(4) Those who are too lazy or incompetent or unskilled to be classed anywhere else. Boys may be promoted from class to class by helpers. The maximum wages are $700 a week and the minimum wages are $3.50 a week. The following scale of wages is observed:—
  • Wages 4th Class—not over $4.20 a week
  • Wages 3rd Class—not less than $4.20 or more than $4.80 a week.
  • Wages 2nd Class—not less than $4.80 or more than $5.10 a week.
  • Wages 1st Class—not less than $5.10 or more than $6.60 a week.

All overtime 10 cts. per hour. 3rd. The girls are likewise divided into four classes. The grading is based on a concensus of opinion of all the house mothers in the Republic.

Wages for the various classes of work are as follows:—
  • 1st class—$4.50 per week,
  • 2nd class—$4.00 per week.
  • 3rd class—$3.50 per week.
  • 4th class—$3.00 per week.

Progress from 4th to 1st class depends entirely upon the individual.

The school is in session nine hours a day the same as the shops; no teacher, however, is on duty over six hours, and those pupils who attend school in the morning are working on the farm or in some shop in the afternoon, and vice versa.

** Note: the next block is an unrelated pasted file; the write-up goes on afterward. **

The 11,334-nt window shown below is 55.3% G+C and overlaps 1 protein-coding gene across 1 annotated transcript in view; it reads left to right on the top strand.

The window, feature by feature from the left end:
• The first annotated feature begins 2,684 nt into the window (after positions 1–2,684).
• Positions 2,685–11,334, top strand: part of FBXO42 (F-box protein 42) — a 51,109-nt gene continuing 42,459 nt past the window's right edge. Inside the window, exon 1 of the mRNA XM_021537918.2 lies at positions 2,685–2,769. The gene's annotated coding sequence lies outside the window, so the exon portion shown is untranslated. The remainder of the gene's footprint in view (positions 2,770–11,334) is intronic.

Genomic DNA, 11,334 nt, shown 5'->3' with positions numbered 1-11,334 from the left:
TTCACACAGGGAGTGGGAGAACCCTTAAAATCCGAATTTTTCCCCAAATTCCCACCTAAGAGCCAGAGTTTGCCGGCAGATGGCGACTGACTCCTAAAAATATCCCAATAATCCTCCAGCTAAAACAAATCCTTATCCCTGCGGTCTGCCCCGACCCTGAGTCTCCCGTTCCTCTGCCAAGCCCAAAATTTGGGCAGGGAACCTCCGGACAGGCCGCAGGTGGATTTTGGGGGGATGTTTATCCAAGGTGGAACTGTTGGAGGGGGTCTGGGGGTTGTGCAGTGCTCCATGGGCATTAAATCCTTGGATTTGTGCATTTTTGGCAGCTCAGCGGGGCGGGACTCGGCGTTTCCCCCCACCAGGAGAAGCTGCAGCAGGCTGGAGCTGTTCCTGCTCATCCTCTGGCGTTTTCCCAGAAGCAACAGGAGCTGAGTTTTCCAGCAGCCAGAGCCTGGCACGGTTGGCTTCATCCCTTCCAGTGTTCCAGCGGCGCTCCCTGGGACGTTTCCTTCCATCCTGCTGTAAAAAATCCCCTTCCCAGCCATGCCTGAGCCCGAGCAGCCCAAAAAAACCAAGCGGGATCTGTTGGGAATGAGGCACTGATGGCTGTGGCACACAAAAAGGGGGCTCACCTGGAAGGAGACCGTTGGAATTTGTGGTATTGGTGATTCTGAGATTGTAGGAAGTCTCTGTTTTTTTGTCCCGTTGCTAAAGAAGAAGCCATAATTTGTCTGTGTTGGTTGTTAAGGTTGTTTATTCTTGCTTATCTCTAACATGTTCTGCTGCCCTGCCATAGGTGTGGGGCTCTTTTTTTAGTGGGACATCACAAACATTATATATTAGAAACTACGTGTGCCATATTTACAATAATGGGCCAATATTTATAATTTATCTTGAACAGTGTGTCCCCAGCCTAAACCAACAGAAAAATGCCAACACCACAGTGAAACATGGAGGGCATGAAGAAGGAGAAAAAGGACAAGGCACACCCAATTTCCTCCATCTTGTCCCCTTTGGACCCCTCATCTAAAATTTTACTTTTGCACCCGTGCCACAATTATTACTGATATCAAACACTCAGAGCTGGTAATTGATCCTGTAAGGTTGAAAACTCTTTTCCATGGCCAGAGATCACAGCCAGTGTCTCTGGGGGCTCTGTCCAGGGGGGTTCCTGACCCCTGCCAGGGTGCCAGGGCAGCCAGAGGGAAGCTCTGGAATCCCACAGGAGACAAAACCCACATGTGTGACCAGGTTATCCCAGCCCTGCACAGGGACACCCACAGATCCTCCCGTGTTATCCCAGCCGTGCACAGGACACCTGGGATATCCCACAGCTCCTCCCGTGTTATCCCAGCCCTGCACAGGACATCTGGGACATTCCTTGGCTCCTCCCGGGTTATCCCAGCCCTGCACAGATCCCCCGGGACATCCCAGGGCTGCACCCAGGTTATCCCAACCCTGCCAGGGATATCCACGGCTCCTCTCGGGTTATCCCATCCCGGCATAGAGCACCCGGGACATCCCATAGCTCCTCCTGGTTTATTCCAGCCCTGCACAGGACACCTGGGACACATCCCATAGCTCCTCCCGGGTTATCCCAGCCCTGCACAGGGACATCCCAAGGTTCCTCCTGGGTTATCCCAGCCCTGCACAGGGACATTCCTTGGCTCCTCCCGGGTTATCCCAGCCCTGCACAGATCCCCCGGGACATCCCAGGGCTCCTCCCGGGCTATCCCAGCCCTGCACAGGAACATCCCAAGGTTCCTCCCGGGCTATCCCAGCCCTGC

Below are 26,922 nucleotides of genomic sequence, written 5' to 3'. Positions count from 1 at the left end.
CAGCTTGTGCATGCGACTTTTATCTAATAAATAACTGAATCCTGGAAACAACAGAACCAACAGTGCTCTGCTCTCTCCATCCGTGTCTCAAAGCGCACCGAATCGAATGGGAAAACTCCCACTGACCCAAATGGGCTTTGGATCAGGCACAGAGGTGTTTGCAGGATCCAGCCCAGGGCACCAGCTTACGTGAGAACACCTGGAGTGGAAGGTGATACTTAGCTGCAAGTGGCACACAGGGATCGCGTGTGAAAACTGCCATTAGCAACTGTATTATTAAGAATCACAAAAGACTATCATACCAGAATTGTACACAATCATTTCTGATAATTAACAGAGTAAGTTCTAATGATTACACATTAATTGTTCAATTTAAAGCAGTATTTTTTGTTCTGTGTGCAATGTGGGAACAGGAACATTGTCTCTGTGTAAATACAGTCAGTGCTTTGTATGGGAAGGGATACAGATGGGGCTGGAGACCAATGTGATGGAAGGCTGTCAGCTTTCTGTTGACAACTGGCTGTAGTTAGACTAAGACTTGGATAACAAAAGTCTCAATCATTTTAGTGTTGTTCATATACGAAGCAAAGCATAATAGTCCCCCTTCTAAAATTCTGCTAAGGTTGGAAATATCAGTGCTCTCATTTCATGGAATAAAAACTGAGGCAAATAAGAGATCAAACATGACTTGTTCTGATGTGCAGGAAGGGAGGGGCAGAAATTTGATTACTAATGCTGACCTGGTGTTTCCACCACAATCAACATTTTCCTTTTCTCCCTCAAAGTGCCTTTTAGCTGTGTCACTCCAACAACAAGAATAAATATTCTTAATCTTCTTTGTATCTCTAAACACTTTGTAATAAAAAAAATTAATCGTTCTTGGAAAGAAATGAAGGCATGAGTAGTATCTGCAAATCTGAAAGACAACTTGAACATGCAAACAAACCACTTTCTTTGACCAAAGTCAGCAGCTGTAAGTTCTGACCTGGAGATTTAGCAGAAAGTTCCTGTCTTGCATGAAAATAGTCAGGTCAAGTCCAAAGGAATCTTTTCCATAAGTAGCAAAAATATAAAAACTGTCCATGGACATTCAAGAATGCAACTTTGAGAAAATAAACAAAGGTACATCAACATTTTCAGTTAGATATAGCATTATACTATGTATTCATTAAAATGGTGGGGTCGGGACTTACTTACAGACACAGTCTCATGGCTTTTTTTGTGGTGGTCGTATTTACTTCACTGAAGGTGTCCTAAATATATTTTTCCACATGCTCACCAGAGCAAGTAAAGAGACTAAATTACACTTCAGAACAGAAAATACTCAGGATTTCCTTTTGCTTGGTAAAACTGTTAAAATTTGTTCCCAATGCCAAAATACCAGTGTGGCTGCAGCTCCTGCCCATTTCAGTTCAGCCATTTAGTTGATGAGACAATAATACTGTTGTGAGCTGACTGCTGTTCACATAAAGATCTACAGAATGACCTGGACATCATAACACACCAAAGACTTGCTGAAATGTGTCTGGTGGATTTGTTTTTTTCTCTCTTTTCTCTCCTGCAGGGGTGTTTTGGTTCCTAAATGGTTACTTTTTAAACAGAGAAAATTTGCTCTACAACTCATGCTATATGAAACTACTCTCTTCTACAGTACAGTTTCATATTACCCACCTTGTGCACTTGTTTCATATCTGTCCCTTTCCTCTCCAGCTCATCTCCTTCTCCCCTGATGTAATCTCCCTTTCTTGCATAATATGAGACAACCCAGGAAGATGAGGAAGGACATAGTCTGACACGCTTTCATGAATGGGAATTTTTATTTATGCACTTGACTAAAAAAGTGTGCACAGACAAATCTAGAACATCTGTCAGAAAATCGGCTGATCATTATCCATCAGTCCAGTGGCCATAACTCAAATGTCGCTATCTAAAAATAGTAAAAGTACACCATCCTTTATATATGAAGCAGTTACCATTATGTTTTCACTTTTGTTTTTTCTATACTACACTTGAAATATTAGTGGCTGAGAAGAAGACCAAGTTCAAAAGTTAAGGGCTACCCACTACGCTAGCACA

Now every Citizen must have regular and steady employment. Let us suppose that a boy is learning the page break plumbing trade but also desires to attend High School. He earns $5,00 a week. His employer may say to him that he may attend school in the afternoon and continue to draw the same pay, provided his school work is satisfactory to the faculty of the school. If the boy tries to do his best in school all is well, but if he neglects his studies or if he is tardy, absent or inattentive he is "docked" by the teachers, at the same rate per hour as he would be by the head plumber for the same neglect in the shop, and the amount is taken from his time card day by day. For habitually or willfully doing poor work he may be discharged from school the same as from the shop. But since progress in the learning of a trade and promotion along the lines of government honors go hand in hand with the school, such discharge means social disadvantage as well as the probability of not advancing as rapidly in wages as the faithful pupil.